Near the geographical center of the cemetery, in a section set aside for Confederate soldiers, rises a 65-foot shaft of granite blocks erected in memory of the Confederate dead in 1873 by the Ladies' Memorial Association. Also prominent among the low headstones is the Lion of Atlanta, which was unveiled on April 26, 1894, by the same organization to honor the unknown soldiers who fell fighting. The figure of the dying lion reclining upon broken guns and a furled Confederate flag was inspired by the famous Lion of Lucerne and carved from a single block of Georgia marble by T.M. Brady, of Canton, Georgia.
Not far away from the Confederate shaft are the graves of General Clement A. Evans and General John B. Gordon. Other prominent men buried in Oakland Cemetery include Benjamin H. Hill, William J. Northen, Hoke Smith, General William A. Wright, and Captain William Allen Fuller, who led the party that pursued and overtook the engine General when it was stolen by Andrews and his Union raiders. Seven of Andrews' men, who were hanged as spies in Atlanta in June 1863, were first buried in Oakland and later removed to the national cemetery in Chattanooga, Tennessee. Alexander H. Stephens, Vice President of the Confederate States, was interred here in 1883, but his body was later moved to his old home at Crawfordville.
Many of the monuments are interesting because of their eloquent inscriptions or unusual design. Besides the conventional carved pillows and draperies, there are many stone lambs, cherubim, and angelic heralds, and several mausoleums look like miniature cathedrals, with their spires and pointed stained-glass windows. Among the oddities is a statue of Jasper N. Smith seated above the door of his mausoleum. Because he never wore a collar or tie, Smith had these omitted from the statue, which he ordered carved and placed on the mausoleum some time before his death. When a vine grew up and entwined the neck of the statue concealing its bareness, he forthwith ordered it cut. The smallest plot in the cemetery contains the grave of "Tweet," a pet mocking bird that died in 1874. As the stonecutter was unable to carve the figure of a mocking bird, Tweet's mistress had to content herself with a lamb on the tiny monument.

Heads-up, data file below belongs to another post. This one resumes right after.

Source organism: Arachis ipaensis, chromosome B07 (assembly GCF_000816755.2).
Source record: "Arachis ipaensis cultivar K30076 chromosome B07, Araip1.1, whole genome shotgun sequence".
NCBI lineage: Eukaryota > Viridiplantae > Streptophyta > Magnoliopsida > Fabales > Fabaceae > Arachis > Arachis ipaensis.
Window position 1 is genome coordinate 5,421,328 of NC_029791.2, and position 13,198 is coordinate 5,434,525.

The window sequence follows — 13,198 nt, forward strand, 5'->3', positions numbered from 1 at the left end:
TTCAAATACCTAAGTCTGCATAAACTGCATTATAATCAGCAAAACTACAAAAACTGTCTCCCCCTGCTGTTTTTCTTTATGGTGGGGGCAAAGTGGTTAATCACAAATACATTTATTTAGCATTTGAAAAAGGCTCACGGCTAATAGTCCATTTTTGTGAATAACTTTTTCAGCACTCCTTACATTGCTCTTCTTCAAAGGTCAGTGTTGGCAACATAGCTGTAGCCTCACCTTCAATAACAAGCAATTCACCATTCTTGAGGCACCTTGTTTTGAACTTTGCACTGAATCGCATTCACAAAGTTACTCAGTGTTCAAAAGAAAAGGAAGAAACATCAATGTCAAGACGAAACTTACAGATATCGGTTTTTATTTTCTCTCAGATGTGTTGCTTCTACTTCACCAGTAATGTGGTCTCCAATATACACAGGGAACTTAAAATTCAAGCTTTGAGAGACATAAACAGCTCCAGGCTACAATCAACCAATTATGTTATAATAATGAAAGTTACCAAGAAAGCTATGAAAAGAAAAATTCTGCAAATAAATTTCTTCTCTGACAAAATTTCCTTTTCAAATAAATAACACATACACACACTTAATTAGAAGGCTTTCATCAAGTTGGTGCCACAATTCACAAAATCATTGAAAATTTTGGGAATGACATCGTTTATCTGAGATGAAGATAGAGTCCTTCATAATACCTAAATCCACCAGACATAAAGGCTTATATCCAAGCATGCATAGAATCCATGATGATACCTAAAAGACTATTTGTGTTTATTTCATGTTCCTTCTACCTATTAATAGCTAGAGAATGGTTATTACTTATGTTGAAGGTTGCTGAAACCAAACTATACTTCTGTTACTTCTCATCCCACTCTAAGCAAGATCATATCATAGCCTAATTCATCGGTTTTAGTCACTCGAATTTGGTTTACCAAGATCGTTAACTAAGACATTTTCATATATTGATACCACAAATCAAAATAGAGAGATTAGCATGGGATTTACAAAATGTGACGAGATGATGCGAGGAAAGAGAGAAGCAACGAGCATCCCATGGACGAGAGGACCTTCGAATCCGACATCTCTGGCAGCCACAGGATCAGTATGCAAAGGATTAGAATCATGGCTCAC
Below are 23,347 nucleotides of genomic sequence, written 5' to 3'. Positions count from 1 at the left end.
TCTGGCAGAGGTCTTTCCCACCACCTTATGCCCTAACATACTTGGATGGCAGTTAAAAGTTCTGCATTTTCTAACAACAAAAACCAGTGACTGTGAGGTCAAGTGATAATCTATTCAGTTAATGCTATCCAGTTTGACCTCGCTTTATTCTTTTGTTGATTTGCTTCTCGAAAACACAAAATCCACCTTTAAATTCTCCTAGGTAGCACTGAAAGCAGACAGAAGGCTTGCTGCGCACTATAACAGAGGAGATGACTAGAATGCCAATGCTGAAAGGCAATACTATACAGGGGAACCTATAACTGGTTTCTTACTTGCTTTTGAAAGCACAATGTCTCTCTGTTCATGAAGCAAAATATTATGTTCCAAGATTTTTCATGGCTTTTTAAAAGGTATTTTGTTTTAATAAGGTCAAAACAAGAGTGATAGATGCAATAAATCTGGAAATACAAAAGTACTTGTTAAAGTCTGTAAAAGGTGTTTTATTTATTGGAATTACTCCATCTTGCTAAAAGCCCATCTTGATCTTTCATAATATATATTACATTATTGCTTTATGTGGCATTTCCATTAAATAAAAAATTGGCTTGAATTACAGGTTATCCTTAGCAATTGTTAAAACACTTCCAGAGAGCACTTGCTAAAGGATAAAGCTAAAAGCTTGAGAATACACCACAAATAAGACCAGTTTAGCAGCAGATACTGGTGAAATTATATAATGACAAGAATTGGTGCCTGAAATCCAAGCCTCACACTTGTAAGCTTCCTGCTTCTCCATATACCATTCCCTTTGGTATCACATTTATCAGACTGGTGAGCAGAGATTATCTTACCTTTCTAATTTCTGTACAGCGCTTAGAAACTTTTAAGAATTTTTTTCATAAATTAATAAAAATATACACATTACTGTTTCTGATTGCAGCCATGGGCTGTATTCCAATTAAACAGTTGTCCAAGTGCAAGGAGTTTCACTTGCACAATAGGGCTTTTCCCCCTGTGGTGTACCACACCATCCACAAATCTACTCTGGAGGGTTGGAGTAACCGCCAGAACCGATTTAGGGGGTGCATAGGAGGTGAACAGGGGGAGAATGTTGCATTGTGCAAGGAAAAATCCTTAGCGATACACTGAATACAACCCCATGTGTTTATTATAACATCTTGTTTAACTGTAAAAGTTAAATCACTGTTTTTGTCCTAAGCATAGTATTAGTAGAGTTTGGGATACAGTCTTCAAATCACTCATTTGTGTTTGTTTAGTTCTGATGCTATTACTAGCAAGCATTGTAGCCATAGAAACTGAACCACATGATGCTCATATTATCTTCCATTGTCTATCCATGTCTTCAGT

Like most old cemeteries, Oakland has its share of graveyard legends concerning nocturnal phenomena weird drum beats heard in the Confederate section, sobbing, harsh metallic gratings like vault doors opening, and mysterious knockings. Perhaps some of the stories were inspired by a sensational occurrence at the first burial service held in the cemetery, that of James Nissen in the fall of 1850. Obsessed with the fear of burial alive, Nissen had requested his surgeon friend, Dr. Charles D'Alvigny, to sever his jugular vein just before his body was lowered into the grave, and this service was performed, to the horror of witnesses.